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How stable is the demand for money in emerging economies?

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  • Sahar Bahmani
  • Ali Kutan

Abstract

One of the key elements of implementing the monetary policy is stability of the demand for money. The literature includes a large number of studies that have tested the stability of the money demand in developed as well as less-developed countries but not in emerging economies of Eastern Europe. As market-based data becomes available from these countries, there is an urgency to test old theories for these modern market-oriented economies. In this article we consider the experiences of Armenia, Bulgaria, the Czech Republic, Hungary, Poland, Russia and the Slovak Republic. Using the bounds testing approach to error-correction modelling and cointegration, we show that money demand is stable in these countries.

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Bibliographic Info

Article provided by Taylor & Francis Journals in its journal Applied Economics.

Volume (Year): 42 (2010)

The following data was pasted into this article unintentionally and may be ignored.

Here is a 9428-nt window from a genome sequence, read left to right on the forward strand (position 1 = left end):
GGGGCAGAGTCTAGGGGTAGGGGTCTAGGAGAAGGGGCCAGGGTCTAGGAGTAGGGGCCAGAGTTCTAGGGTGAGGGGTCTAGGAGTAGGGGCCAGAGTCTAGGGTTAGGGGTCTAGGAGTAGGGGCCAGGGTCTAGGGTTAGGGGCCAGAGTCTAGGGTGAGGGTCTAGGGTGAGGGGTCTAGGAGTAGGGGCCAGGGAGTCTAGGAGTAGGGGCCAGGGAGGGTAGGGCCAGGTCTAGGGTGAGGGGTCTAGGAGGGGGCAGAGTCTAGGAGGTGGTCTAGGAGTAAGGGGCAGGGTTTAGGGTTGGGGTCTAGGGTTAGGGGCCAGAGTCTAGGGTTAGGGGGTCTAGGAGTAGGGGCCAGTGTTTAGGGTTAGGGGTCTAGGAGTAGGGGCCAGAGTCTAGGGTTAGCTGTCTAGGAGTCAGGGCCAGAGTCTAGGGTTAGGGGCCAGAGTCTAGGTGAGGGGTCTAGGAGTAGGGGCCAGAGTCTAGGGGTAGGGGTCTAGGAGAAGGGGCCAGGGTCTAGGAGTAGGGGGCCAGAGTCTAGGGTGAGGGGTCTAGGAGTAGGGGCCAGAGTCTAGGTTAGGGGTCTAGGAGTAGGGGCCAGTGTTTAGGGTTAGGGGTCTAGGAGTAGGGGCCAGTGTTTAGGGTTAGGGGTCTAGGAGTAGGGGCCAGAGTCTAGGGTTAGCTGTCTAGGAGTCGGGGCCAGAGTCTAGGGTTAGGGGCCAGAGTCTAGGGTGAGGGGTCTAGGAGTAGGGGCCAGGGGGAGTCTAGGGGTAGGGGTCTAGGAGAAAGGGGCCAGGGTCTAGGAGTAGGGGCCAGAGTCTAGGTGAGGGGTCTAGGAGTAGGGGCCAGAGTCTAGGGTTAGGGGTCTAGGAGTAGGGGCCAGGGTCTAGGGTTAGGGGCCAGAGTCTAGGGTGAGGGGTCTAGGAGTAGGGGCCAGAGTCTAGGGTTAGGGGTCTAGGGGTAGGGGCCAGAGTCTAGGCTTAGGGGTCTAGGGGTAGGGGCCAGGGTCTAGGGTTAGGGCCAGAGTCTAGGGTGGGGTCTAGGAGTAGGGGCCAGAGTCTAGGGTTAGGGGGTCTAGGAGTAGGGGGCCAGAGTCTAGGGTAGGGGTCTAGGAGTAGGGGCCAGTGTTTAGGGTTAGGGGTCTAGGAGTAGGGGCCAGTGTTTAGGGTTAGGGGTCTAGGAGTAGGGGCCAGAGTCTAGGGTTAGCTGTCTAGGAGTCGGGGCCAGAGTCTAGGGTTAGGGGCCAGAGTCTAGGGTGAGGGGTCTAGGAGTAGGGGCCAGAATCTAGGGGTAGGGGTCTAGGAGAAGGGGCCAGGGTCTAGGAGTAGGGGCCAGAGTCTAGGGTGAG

Issue (Month): 26 ()
Pages: 3307-3318

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Handle: RePEc:taf:applec:v:42:y:2010:i:26:p:3307-3318

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References

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Cited by:
  1. Kumar, Saten, 2011. "Financial reforms and money demand: Evidence from 20 developing countries," Economic Systems, Elsevier, vol. 35(3), pages 323-334, September.
  2. A. M. M. Jamal & Yu Hsing, 2011. "The Demand for Money in a Simultaneous-Equation Framework," Economics Bulletin, AccessEcon, vol. 31(2), pages 1929-1934.
  3. Sahar Bahmani, 2010. "Openness and the speed of adjustment in the money market," Journal of Economics and Finance, Springer, vol. 34(2), pages 218-227, April.

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